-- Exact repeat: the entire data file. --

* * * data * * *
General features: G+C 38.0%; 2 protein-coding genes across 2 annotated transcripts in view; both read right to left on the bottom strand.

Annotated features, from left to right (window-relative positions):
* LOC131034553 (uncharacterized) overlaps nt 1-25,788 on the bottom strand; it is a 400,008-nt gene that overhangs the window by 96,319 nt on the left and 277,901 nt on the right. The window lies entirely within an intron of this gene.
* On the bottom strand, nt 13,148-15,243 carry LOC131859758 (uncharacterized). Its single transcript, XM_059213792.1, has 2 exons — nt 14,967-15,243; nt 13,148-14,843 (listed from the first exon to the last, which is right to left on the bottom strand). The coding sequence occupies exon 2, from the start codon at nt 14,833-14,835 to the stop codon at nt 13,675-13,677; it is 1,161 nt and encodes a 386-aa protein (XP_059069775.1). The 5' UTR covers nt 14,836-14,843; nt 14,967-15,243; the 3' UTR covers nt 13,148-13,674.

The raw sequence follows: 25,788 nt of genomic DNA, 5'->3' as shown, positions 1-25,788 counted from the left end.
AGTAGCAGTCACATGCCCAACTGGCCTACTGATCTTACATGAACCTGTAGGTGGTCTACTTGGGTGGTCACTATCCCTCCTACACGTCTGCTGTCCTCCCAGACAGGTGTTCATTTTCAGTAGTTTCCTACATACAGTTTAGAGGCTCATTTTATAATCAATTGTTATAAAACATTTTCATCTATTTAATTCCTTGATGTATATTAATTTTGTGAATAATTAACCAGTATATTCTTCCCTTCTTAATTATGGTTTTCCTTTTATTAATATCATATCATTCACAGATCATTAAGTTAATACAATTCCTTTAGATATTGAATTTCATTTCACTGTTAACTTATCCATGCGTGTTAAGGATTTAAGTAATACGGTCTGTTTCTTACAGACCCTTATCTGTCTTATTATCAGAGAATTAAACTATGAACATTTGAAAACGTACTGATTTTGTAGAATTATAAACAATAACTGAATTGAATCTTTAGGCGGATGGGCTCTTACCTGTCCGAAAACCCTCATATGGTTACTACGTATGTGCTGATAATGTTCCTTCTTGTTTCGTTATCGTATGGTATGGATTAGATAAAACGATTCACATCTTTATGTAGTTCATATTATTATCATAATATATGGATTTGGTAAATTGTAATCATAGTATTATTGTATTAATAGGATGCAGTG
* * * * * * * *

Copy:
General features: G+C 38.0%; 2 protein-coding genes across 2 annotated transcripts in view; both read right to left on the bottom strand.

Annotated features, from left to right (window-relative positions):
* LOC131034553 (uncharacterized) overlaps nt 1-25,788 on the bottom strand; it is a 400,008-nt gene that overhangs the window by 96,319 nt on the left and 277,901 nt on the right. The window lies entirely within an intron of this gene.
* On the bottom strand, nt 13,148-15,243 carry LOC131859758 (uncharacterized). Its single transcript, XM_059213792.1, has 2 exons — nt 14,967-15,243; nt 13,148-14,843 (listed from the first exon to the last, which is right to left on the bottom strand). The coding sequence occupies exon 2, from the start codon at nt 14,833-14,835 to the stop codon at nt 13,675-13,677; it is 1,161 nt and encodes a 386-aa protein (XP_059069775.1). The 5' UTR covers nt 14,836-14,843; nt 14,967-15,243; the 3' UTR covers nt 13,148-13,674.

The raw sequence follows: 25,788 nt of genomic DNA, 5'->3' as shown, positions 1-25,788 counted from the left end.
AGTAGCAGTCACATGCCCAACTGGCCTACTGATCTTACATGAACCTGTAGGTGGTCTACTTGGGTGGTCACTATCCCTCCTACACGTCTGCTGTCCTCCCAGACAGGTGTTCATTTTCAGTAGTTTCCTACATACAGTTTAGAGGCTCATTTTATAATCAATTGTTATAAAACATTTTCATCTATTTAATTCCTTGATGTATATTAATTTTGTGAATAATTAACCAGTATATTCTTCCCTTCTTAATTATGGTTTTCCTTTTATTAATATCATATCATTCACAGATCATTAAGTTAATACAATTCCTTTAGATATTGAATTTCATTTCACTGTTAACTTATCCATGCGTGTTAAGGATTTAAGTAATACGGTCTGTTTCTTACAGACCCTTATCTGTCTTATTATCAGAGAATTAAACTATGAACATTTGAAAACGTACTGATTTTGTAGAATTATAAACAATAACTGAATTGAATCTTTAGGCGGATGGGCTCTTACCTGTCCGAAAACCCTCATATGGTTACTACGTATGTGCTGATAATGTTCCTTCTTGTTTCGTTATCGTATGGTATGGATTAGATAAAACGATTCACATCTTTATGTAGTTCATATTATTATCATAATATATGGATTTGGTAAATTGTAATCATAGTATTATTGTATTAATAGGATGCAGTG